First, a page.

by Mayen Jaymalin
from The Philippine Star
The country’s largest labor group yesterday rejected a proposed measure restricting the deployment of Filipino doctors and other medical workers abroad.
Trade Union Congress of the Philippines (TUCP) said the proposed bill requiring Filipino professionals to render compulsory service prior to working overseas is highly discriminatory.
“We consider the bill absolutely unfair and highly discriminatory, because it singles out registered professionals,” said TUCP secretary-general and former senator Ernesto Herrera.
Alarmed by the continuing exodus of health workers abroad and possible paralysis of the country’s health system, Negros Occidental Rep. Ignacio Arroyo filed House Bill 4580.
Under the proposed law, doctors, nurses, pharmacists, midwives, medical technologists, physical therapists, engineers, teachers, sailors, accountants, interior designers, nutritionists and criminologists and even librarians, guidance counselors and master plumbers would have to perform at least 24 months of service here before they may be allowed to seek greener pastures abroad.
Herrera doubted the government’s ability to enforce the bill, once enacted.
“How is the government actually going to require compliance, when it is not in a position to physically bar professionals from leaving the country?” he asked.
Herrera further questioned the wisdom of Arroyo’s proposal, considering the large surplus of professionals in many sectors of the labor market.
“We have a huge glut of professionals in many sectors. In the case of nurses, the main reason they are leaving the country is because wages here are grossly inadequate. And the pay is meager precisely because of the massive surplus of nurses. This is the law of supply and demand at work,” Herrera pointed out.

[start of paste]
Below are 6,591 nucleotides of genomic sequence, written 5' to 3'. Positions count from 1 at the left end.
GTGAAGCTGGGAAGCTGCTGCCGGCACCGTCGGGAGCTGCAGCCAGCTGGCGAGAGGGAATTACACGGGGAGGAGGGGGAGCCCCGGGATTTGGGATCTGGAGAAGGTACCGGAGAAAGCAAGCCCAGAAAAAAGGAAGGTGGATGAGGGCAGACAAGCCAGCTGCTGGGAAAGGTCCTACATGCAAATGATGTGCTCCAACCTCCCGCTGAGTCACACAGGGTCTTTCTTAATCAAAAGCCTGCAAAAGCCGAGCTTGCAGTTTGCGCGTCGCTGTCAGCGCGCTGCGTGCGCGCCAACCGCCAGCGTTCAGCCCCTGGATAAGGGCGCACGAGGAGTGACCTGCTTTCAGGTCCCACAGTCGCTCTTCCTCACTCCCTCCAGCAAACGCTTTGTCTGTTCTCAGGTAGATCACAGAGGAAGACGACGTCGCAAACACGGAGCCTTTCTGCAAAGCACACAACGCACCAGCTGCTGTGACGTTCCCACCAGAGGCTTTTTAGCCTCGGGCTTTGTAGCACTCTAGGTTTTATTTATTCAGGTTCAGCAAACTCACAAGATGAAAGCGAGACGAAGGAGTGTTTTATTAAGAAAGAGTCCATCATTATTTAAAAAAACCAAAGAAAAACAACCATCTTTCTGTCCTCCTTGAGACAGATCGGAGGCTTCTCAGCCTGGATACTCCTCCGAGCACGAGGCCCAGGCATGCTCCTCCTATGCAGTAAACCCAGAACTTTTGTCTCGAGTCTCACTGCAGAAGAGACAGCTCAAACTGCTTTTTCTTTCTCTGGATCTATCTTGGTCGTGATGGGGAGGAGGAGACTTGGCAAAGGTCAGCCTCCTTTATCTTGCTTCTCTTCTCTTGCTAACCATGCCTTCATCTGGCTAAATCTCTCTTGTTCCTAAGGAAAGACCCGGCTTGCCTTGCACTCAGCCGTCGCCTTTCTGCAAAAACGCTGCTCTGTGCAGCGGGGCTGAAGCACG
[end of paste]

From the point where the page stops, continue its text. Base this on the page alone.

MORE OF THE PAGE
The restriction, Herrera said, is in effect, helping to keep the wages of nurses depressed by promoting the huge surplus
Nurses comprise the biggest group of professionals leaving the country with more than 21,000 Filipino nurses seeking employment in the United States alone annually.
But based on data from the Professional Regulation Commission (PRC), the country has been producing more than 132,000 nurses every year.
Meantime, high paying jobs await Filipino engineers in the United Arab Emirates.
The local recruitment industry yesterday reported that Dubai is in need of engineers for the construction of new refineries and power plants.
“The demand is so heavy that well-known construction firm Doosan Heavy Industries & Construction is willing to pay as much as $5,000 a month for architectural engineers,” recruitment leaders disclosed.
Cherry Cleary, president of Jerphi recruitment agency, said the local recruitment industry continues to receive hundreds of thousands of job orders from the Middle East for engineers and highly skilled workers due to the ongoing trillion-dollar projects in the region.
Kuwait alone is currently implementing $15 billion development projects, Cleary added.
Cleary noted that their agency alone is looking for site engineers for various projects in Dubai. “There is no placement fee for the professionals needed in Dubai.”
Aside from the job orders in Middle East countries, Cleary said one of the largest engineering companies in Australia, Atlas Heavy Engineering Pty Ltd., is also looking for boilermakers, welders and CNC operators.
Applicants can file their resumes in person at the Jerphi office in Unit 219, Aurora Plaza 1, Arquiza corner Bocobo Streets, Ermita, Manila or email email@example.com.
In a related development, the Philippine Association of Service Exporters Inc. (PASEI) called on the government to take action against the unified contract scheme by the agency from the Kingdom of Saudi Arabia called Saudi National Recruitment,” a leader said.
Under the scheme to be implemented starting Sept. 1, the employer-employee relations between the Saudi employer and the Filipino OCW will be governed by the work contract presented by the SANARCOM agency.
“If this arrangement is tolerated, it would certainly spawn the abhorrent practice of contract substitution to the detriment of the Filipino OCWs,” PASEI president Vic Fernandez explained.